Resistance training is accompanied by increases in hip strength and changes in lower extremity biomechanics during running.Clin Biomech (Bristol, Avon) 2009; 24(1):26-34CB
Movement and muscle activity of the hip have been shown to affect movement of the lower extremity, and been related to injury. The purpose of this study was to determine if increased hip strength affects lower extremity mechanics during running.
Within subject, repeated measures design. Fifteen healthy women volunteered. Hip abduction and external rotation strength were measured using a hand-held dynamometer. Three-dimensional biomechanical data of the lower extremity were collected during running using a high-speed motion capture system. Measurements were made before, at the mid-point, and after a 6-week strengthening program using closed-chain hip rotation exercises. Joint range of motion (rearfoot eversion, knee abduction, hip adduction, and internal rotation), eversion velocity, eversion angle at heel strike, and peak joint moments (rearfoot inversion, knee abduction, hip abduction, and external rotation) were analyzed using repeated measures analysis of variance (P <or= 0.05). The independent variable was time (pre-, week 3, and week 6). A separate analysis of variance was conducted with the dependent variables of peak hip abduction and external rotation strength.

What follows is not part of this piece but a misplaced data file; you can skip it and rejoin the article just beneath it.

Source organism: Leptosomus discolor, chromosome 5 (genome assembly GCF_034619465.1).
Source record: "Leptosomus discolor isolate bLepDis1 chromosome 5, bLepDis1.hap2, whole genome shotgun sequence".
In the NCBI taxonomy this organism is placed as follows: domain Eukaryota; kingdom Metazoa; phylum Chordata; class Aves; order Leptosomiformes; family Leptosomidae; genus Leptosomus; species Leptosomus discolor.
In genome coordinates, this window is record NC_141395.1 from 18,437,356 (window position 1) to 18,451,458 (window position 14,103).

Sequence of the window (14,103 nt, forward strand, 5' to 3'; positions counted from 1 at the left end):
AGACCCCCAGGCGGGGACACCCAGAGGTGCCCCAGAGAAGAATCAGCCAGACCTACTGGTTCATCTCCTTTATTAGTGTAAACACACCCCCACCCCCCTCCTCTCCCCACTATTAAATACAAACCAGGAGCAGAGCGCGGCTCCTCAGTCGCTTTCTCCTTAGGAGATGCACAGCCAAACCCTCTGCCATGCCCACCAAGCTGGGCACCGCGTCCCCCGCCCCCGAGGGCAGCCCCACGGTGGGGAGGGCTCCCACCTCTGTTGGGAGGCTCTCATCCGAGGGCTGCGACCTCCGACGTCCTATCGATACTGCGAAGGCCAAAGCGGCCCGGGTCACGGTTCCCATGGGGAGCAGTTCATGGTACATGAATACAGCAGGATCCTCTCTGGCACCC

Hip abduction (P=0.009) and external rotation strength (P<0.0005) increased by 13% and 23%, respectively. Eversion range of motion decreased (P=0.05), hip adduction range of motion increased (P=0.05), and a trend of decreased hip internal rotation range of motion (P=0.08) were found. Rearfoot inversion moment (P=0.02) and knee abduction moment (P=0.05) decreased by 57% and 10%, respectively.
The hip abductors and external rotators were strengthened, leading to an alteration of lower extremity joint loading which may reduce injury risk. These exercises could be used in the rehabilitation, or prevention, of lower extremity injuries.